``It is morning, and everything is waking up. / Birds are waking up the way birds wake up. / Pigs are waking up the way pigs wake up. / And children are waking up too.'' A black girl in a farmhouse has breakfast and gets dressed before helping her parents feed and care for the lambs, puppies and kittens that have also just begun their day. While the baby animals are eating lunch, the girl eats, too. And in the evening, everyone--baby animals and child--must go to sleep. Brown's story, first published in 1941, has the same comforting repetition found in Good night Moon , although this text is much longer. Jeffers's watercolor illustrations, with detailed work in ink, let readers join the reassuring world where animals and children are loved and cared for. The juxtaposition of pictures and white space to text, and the use of soft, spring-like colors, give the design a spacious, welcoming look. Ages 3-6. (May)
School Library Journal
PreS-- Originally published in 1941, Baby Animals is written in the same lulling style as many of Brown's familiar, quiet picture books. It tells of a typical day for each animal--lamb, pig, puppy, kitten, horse, bird--on a small farm. This new, larger version has been edited and modernized. The original included some wild creatures (a flounder and some bear cubs) that have been omitted from the new edition. The text has been updated (i.e., the child's heavy lunch of meat, potatoes, juice, vegetables, and dessert has been changed to a light lunch of soup, milk, and dessert; sexist allusions--``it is nighttime, and the fathers are coming home''--are gone). Mary Cameron's outdated pictures for the original edition have been replaced by Jeffers' familiar, colorful watercolor and pen-and-ink paintings which capture, in true picture-book style, a modern black family's farm day. Paintings and text are interspersed on each page, creating a lovely whole. Illustrations range from full-page and double-page spreads to several smaller ones on a page surrounded by crisp white space. Young children will delight in the lilting, often repetitive, question-and-answer format of the text. Despite several flaws (size relationships are not always correct; far too many sentences begin with and and but ), this new edition of Brown's long out-of-print title will find a ready audience in those same young readers who enjoy her other books. --Susan Scheps, Shaker Heights Public Library, Ohio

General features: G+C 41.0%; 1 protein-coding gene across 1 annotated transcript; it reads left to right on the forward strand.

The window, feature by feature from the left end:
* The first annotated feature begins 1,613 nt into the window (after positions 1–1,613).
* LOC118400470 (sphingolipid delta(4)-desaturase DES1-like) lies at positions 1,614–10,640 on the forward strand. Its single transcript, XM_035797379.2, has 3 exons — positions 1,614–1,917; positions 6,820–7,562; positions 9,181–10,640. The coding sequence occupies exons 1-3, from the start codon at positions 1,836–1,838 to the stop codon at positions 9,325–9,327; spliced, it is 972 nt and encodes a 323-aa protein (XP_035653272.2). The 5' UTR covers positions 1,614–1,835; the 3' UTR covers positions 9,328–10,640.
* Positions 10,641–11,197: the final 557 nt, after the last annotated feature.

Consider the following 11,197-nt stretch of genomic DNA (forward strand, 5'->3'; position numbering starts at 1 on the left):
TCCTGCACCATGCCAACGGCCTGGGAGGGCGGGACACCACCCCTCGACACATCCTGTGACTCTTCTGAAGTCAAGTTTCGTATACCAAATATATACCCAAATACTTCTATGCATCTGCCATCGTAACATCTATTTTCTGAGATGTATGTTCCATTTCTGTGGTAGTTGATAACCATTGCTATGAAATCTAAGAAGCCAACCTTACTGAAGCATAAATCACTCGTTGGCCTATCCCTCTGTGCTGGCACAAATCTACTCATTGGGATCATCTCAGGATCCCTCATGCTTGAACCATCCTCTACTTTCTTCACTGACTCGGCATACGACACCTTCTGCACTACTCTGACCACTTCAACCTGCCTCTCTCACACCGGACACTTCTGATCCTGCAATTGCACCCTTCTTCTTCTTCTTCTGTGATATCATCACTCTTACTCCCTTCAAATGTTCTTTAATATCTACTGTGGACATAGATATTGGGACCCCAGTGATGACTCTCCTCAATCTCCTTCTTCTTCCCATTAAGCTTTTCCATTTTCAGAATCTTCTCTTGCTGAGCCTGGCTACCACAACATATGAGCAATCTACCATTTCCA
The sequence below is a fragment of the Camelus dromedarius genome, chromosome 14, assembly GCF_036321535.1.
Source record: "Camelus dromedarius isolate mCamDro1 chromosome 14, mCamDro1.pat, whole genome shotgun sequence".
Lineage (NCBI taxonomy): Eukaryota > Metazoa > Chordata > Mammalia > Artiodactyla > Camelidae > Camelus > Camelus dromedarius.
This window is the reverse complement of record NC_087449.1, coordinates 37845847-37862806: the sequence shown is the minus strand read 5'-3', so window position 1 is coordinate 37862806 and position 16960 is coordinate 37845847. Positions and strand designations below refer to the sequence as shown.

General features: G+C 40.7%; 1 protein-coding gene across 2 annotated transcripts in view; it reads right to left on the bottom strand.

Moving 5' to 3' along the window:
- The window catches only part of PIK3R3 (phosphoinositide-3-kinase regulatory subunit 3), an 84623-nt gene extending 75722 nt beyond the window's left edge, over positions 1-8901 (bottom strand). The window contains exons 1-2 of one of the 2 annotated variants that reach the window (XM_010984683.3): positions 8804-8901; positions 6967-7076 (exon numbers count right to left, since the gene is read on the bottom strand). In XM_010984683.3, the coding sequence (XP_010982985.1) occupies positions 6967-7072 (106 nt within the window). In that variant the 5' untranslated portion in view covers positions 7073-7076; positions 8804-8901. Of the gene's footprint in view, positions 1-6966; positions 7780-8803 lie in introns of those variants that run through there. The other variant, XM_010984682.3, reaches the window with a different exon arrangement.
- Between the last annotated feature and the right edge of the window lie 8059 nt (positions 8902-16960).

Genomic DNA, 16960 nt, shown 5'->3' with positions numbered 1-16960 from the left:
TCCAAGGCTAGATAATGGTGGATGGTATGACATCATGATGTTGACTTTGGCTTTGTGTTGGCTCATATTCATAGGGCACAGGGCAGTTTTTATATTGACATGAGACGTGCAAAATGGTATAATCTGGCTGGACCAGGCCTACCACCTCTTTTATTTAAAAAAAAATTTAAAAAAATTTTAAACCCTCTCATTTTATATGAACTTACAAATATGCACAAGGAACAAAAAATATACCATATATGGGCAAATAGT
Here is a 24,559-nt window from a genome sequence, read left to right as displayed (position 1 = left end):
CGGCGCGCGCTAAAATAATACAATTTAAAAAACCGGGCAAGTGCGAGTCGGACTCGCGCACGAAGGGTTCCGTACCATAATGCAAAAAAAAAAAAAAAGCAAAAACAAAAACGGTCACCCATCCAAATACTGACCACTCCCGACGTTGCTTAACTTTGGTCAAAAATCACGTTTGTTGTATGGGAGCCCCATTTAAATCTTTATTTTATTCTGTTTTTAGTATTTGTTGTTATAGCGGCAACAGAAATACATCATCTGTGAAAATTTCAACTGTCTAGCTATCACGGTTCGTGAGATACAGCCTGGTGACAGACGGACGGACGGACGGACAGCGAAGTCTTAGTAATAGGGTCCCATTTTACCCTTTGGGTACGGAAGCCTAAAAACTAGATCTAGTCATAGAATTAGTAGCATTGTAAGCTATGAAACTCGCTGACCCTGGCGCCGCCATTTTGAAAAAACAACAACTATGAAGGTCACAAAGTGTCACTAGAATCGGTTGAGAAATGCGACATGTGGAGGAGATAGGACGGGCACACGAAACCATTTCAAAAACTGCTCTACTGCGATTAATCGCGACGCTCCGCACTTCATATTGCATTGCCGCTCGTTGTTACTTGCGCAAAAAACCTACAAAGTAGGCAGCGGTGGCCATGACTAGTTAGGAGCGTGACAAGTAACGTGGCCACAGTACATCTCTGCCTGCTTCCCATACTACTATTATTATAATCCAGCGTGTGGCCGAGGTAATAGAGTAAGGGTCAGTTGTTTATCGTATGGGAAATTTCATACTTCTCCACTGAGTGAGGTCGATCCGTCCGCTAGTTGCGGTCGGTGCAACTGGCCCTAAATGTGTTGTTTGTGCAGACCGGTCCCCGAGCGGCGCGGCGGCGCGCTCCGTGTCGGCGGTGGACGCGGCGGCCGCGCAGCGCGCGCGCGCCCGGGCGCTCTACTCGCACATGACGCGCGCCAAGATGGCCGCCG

What child hasn’t been lulled to sleep -- or at least comforted -- by the gentle rhymes of Margaret Wise Brown’s classic Goodnight Moon? Brown, a former teacher, believed that very young children could be fascinated in the simple pleasures of the world around them, and created some of the most enduring and beloved children’s books of all time.
When Margaret Wise Brown began to write for young children, most picture books were written by illustrators, whose training and talents lay mainly in the visual arts. Brown, the author of Goodnight Moon, was the first picture-book author to achieve recognition as a writer, and the first, according to historian Barbara Bader, "to make the writing of picture books an art."